What a beautiful blog you have, a nice mixture and very colourful.

    • Thanks so much, Imac! It does look like an alien world when you get down to such a small level! that’s what keeps me going back again and again!

      Thanks for visiting! Much appreciated! 🙂

  21. I know exactly what you mean.
    I have only ever come up with one truly successful macro shot.
    I found that good conditions were actually overcast skies, it’s almost like sunshine messes the shots up

    • Welcome artwebshow! Aw, that is too bad that you only have one successful macro shot. It does take practice and patience and the right equipment! 🙂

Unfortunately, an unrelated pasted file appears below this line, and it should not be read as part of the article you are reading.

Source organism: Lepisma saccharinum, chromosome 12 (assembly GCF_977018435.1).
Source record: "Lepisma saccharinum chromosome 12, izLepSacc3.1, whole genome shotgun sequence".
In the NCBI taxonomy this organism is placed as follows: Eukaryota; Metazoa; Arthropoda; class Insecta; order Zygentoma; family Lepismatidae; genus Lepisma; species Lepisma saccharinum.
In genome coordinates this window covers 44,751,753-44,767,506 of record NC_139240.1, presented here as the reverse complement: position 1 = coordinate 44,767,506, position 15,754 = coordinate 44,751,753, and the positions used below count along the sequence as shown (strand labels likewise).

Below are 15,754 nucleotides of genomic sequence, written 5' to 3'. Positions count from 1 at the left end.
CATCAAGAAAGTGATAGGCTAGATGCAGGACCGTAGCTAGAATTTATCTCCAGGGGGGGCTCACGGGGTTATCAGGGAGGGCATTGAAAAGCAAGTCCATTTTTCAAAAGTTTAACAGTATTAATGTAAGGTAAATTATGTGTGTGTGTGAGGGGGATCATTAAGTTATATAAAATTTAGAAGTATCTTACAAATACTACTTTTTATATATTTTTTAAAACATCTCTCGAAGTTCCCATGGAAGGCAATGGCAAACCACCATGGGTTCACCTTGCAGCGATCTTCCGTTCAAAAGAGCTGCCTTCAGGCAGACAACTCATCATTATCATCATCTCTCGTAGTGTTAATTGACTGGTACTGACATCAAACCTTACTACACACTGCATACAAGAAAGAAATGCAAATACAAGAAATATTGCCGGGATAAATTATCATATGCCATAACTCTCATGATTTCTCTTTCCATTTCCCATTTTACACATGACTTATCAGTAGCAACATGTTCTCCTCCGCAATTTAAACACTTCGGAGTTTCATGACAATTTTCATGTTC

22. I love the silvery stamens (?) of the flower!

    • Thanks, SWK! The stamens are exactly what drew me to shoot these tiny blossoms!


One Trackback/Pingback

  1. By A very good year « Milkay Photography on 17 Nov 2011 at 1:58 pm

    […] February brought some fun with my 105mm macro lens and 3-ring extension tube set. I wanted to see just how ‘up close and personal’ I could really get! "Missing You" (Dianthus Stamen & Petals) Nikon D300, 105mm F/2.8G Macro w/3-ring Extension Tube Set, F/11, 1/30s, -1.0EV, ISO 640 […]